This Chocolate Peanut Butter Shake is healthy, filling, and a well-balanced meal!  I have it for breakfast most days of the week, and it tastes just like a milkshake! 
This shake has protein, a serving of fruit, and healthy fats!  Take it to the next level by following it up with a glass of greens supplement (more to come on this).

1 Frozen Banana (break into 2-3 pieces before freezing)
1 tablespoon Cocoa Powder
1 tablespoon All-Natural Peanut Butter
1 Scoop Unflavored Protein Powder
1/2 c-1c Milk (for a thicker ice cream to eat with spoon, use less milk.  For a milkshake consistency, use more.)

Throw it all in a blender!  Sometimes I also add chia and/or raw cacao nibs for some fiber.

Over the next few weeks, I will be putting together a program where I will offer online nutrition consultations and coaching.  Goal setting, nutritional principles, eating for your body type, grocery shopping, and lifestyle coaching will all be included.  I will let everyone know when this is officially available.

Please don't hesitate to leave a comment if you have a question, or you can even shoot me an email!

Sunday, October 9, 2011

Challenge #3 - No Fast Food + Exercise = Happier Heart!

Despite some soreness and adjusting to adding regular exercise into your daily routine, it seems last week's challenge was another success!  I'm ready to get started with week 3 (Monday-Friday), so here it is:


This week it's time to start looking at food labels closely.  There is a major difference between good and bad fats.  Good fats, like Omega-3s for example, are vital for our bodies to function properly.  It's important to eat good fats daily (ie: avocados, nuts, olive oil, flaxseed oil, walnut oil, and salmon to name a few).  However, trans fats can be detrimental to our health.  Companies who produce highly processed foods like to use trans fat because it makes food last longer on the shelf, and it's a taste that humans seem to really enjoy.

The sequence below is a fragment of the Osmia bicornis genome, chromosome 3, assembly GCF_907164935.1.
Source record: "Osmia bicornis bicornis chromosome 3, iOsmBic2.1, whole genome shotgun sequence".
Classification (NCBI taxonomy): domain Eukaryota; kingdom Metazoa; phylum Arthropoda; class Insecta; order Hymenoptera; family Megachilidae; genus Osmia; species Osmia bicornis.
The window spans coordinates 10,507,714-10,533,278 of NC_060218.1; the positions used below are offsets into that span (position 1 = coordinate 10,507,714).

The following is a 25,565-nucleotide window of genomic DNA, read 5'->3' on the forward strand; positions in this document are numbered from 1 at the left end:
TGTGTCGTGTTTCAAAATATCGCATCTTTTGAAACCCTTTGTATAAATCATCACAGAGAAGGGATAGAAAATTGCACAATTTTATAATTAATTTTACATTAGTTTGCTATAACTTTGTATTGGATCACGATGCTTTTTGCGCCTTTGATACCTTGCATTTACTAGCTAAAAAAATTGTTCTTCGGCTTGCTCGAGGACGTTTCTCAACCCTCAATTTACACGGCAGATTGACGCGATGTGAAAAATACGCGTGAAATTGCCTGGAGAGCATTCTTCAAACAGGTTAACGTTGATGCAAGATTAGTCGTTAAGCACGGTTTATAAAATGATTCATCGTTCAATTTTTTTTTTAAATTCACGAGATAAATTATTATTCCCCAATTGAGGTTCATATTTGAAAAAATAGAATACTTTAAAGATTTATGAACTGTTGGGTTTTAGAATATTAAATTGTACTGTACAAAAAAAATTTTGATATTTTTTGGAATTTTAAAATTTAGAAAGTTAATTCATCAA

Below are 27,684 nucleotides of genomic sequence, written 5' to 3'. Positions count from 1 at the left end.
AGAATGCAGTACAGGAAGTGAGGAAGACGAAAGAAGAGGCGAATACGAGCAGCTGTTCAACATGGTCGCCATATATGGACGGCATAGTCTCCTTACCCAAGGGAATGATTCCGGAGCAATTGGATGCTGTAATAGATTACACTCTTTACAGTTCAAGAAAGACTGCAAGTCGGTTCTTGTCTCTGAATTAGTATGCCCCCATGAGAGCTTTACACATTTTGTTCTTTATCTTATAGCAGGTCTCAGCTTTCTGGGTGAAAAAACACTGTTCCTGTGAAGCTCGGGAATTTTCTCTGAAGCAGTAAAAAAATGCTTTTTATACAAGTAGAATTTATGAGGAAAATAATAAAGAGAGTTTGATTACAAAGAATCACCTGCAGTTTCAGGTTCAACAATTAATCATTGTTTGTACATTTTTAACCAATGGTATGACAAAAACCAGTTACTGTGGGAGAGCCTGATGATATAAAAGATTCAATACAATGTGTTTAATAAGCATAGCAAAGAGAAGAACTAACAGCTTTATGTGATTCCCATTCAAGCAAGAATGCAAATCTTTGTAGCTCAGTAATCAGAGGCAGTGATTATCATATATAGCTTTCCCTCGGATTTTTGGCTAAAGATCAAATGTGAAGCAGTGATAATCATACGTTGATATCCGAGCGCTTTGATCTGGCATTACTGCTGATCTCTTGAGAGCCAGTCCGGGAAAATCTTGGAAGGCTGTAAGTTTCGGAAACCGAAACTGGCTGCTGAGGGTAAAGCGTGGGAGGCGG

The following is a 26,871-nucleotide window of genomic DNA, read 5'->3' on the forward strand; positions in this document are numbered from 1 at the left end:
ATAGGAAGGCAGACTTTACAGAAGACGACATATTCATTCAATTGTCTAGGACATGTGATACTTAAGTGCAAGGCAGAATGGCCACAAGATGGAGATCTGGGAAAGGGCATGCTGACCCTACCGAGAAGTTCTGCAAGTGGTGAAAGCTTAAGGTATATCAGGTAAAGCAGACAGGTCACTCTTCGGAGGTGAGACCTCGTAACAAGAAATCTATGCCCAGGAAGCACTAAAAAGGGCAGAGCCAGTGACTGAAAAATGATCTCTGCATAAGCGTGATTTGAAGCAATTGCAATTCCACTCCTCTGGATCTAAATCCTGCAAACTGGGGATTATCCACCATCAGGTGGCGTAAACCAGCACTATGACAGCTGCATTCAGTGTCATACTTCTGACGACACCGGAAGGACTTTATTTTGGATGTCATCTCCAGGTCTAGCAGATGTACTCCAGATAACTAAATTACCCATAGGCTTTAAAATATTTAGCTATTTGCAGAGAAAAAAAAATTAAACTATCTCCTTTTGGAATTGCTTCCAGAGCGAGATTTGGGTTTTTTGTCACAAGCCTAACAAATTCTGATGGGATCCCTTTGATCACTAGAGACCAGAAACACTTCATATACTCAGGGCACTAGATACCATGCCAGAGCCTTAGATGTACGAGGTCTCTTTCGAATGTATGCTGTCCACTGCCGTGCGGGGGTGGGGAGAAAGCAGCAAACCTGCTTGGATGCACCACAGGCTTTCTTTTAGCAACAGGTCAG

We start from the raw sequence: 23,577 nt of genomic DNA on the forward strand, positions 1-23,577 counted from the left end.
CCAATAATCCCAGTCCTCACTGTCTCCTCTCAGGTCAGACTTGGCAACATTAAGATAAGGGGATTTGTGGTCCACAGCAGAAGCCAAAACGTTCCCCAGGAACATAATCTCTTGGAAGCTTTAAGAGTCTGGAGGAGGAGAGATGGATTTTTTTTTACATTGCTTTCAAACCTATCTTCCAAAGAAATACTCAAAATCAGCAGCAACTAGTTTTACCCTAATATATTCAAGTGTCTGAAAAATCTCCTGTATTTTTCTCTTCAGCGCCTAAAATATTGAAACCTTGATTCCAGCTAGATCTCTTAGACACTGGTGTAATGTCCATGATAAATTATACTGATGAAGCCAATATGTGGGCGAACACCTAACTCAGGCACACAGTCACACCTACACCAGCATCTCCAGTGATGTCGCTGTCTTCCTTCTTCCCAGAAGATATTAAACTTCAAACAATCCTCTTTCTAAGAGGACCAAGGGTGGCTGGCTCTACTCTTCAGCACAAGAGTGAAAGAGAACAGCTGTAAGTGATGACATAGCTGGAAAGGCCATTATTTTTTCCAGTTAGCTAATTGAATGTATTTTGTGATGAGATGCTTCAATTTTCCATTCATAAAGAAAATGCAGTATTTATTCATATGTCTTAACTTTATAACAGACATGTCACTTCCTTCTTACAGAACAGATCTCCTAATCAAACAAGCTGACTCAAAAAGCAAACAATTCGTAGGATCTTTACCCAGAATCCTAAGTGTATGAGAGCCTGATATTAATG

Unfortunately, consumption of trans fats can cause many serious health issues:

-Increased risk of heart disease, cancer, and Alzheimer's
-Lowering of our good cholesterol
-Excretion of bile acids suppressed
-Exaggerated deficiency of good fats in the body
-Competition for fat uptake (the good fats may not win here!)

According to Precision Nutrition, "Even a single meal with a high "bad fat" content can diminish blood vessel function and elasticity!"  Therefore, this week we will not consume one of the greatest trans fat contributors, FAST FOOD!  I'm talking about the burgers, fries, fried chicken sandwiches, etc.  You can do pretty well with a fast food meal though; it's just about what you choose.  Until this past Thursday, I had been living in a hotel with no kitchen the last two months, and Chick-Fil-A became a lunch staple for me.  That sounds bad, but I simply ordered the Chargrilled Chicken Sandwich, removed the bread, and wrapped the chicken breast in lettuce.  If you're forced to swing through a drive through this week, think about what healthy choices you can make (or ask me if you don't know!!).  BEWARE: Fast food salads can be almost as bad as a fried meal once you add the dressing.  Read the salad dressing labels carefully and always opt for olive oil and/or vinegar whenever possible!

Fast food is not the only trans fat culprit.  Many packaged cereals and cereal bars, margarine or fake butter spreads, packaged cake/pancake mixes, soups, cookies, candies, dips, toppings, frozen foods, and baked goods all contain trans fat.  Read your labels this week to identify the perpetrators in your home.  We are only focusing on fast food in our challenge, but you can try to avoid trans fat across the board.


Just like last week, if exercise isn't already part of your daily routine, I'm giving you SIX new exercises to add to your tool box.  Repeat them 3-5 times each day.  You can complete these 3-5 rounds all at once, or you can break it up throughout the day.  Feel free to mix and match with last week's routine too!  See my video for a detailed explanation of how to safely perform each exercise.  Let me know how you're feeling throughout the week!